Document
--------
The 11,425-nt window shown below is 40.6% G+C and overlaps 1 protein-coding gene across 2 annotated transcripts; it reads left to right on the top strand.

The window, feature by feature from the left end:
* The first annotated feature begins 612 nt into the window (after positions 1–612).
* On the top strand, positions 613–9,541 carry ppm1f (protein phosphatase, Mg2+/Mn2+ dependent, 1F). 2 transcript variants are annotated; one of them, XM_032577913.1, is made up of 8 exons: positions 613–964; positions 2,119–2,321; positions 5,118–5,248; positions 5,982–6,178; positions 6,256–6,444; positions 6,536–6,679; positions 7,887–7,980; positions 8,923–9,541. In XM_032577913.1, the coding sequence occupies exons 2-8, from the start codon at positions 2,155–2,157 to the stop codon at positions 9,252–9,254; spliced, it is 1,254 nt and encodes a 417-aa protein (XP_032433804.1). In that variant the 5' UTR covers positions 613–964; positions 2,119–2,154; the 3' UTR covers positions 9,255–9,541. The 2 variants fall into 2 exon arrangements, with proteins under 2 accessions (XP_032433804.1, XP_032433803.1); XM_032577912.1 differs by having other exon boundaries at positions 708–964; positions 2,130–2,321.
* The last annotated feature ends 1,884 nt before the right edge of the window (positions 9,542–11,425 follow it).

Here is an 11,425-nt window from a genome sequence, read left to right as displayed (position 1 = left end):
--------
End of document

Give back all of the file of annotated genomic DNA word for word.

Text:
The 11,425-nt window shown below is 40.6% G+C and overlaps 1 protein-coding gene across 2 annotated transcripts; it reads left to right on the top strand.

The window, feature by feature from the left end:
* The first annotated feature begins 612 nt into the window (after positions 1–612).
* On the top strand, positions 613–9,541 carry ppm1f (protein phosphatase, Mg2+/Mn2+ dependent, 1F). 2 transcript variants are annotated; one of them, XM_032577913.1, is made up of 8 exons: positions 613–964; positions 2,119–2,321; positions 5,118–5,248; positions 5,982–6,178; positions 6,256–6,444; positions 6,536–6,679; positions 7,887–7,980; positions 8,923–9,541. In XM_032577913.1, the coding sequence occupies exons 2-8, from the start codon at positions 2,155–2,157 to the stop codon at positions 9,252–9,254; spliced, it is 1,254 nt and encodes a 417-aa protein (XP_032433804.1). In that variant the 5' UTR covers positions 613–964; positions 2,119–2,154; the 3' UTR covers positions 9,255–9,541. The 2 variants fall into 2 exon arrangements, with proteins under 2 accessions (XP_032433804.1, XP_032433803.1); XM_032577912.1 differs by having other exon boundaries at positions 708–964; positions 2,130–2,321.
* The last annotated feature ends 1,884 nt before the right edge of the window (positions 9,542–11,425 follow it).

Here is an 11,425-nt window from a genome sequence, read left to right as displayed (position 1 = left end):